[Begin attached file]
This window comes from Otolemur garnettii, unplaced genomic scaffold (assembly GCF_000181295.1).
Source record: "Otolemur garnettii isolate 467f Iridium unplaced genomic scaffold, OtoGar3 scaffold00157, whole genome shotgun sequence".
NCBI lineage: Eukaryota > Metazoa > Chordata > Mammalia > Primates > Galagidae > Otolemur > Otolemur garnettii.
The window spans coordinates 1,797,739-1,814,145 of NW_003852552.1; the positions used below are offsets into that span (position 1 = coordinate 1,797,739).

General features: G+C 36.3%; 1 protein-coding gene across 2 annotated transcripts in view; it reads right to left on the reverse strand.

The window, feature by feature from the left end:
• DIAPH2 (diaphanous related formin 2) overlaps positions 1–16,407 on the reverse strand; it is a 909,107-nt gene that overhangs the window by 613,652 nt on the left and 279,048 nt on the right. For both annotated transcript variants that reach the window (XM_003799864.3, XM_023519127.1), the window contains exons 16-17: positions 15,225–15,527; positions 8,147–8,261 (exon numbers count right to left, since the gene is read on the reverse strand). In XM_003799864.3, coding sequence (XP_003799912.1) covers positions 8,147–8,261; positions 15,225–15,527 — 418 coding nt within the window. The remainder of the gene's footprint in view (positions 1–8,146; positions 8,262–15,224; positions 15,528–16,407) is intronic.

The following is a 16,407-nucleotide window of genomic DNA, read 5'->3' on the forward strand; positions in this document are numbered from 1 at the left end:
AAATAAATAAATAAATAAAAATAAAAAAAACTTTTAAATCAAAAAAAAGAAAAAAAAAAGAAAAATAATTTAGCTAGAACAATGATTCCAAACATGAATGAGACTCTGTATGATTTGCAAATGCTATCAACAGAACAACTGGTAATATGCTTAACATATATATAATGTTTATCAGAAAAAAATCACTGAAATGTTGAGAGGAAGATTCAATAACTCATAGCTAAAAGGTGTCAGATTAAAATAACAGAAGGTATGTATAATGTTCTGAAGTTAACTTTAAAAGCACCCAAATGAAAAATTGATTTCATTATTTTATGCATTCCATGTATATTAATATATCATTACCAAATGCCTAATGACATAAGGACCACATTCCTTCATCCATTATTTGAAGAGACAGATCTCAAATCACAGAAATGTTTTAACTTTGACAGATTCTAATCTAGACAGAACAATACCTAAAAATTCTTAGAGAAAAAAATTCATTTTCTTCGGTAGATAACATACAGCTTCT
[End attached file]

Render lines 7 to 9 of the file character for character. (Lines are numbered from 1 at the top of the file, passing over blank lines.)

• DIAPH2 (diaphanous related formin 2) overlaps positions 1–16,407 on the reverse strand; it is a 909,107-nt gene that overhangs the window by 613,652 nt on the left and 279,048 nt on the right. For both annotated transcript variants that reach the window (XM_003799864.3, XM_023519127.1), the window contains exons 16-17: positions 15,225–15,527; positions 8,147–8,261 (exon numbers count right to left, since the gene is read on the reverse strand). In XM_003799864.3, coding sequence (XP_003799912.1) covers positions 8,147–8,261; positions 15,225–15,527 — 418 coding nt within the window. The remainder of the gene's footprint in view (positions 1–8,146; positions 8,262–15,224; positions 15,528–16,407) is intronic.

The following is a 16,407-nucleotide window of genomic DNA, read 5'->3' on the forward strand; positions in this document are numbered from 1 at the left end:
AAATAAATAAATAAATAAAAATAAAAAAAACTTTTAAATCAAAAAAAAGAAAAAAAAAAGAAAAATAATTTAGCTAGAACAATGATTCCAAACATGAATGAGACTCTGTATGATTTGCAAATGCTATCAACAGAACAACTGGTAATATGCTTAACATATATATAATGTTTATCAGAAAAAAATCACTGAAATGTTGAGAGGAAGATTCAATAACTCATAGCTAAAAGGTGTCAGATTAAAATAACAGAAGGTATGTATAATGTTCTGAAGTTAACTTTAAAAGCACCCAAATGAAAAATTGATTTCATTATTTTATGCATTCCATGTATATTAATATATCATTACCAAATGCCTAATGACATAAGGACCACATTCCTTCATCCATTATTTGAAGAGACAGATCTCAAATCACAGAAATGTTTTAACTTTGACAGATTCTAATCTAGACAGAACAATACCTAAAAATTCTTAGAGAAAAAAATTCATTTTCTTCGGTAGATAACATACAGCTTCT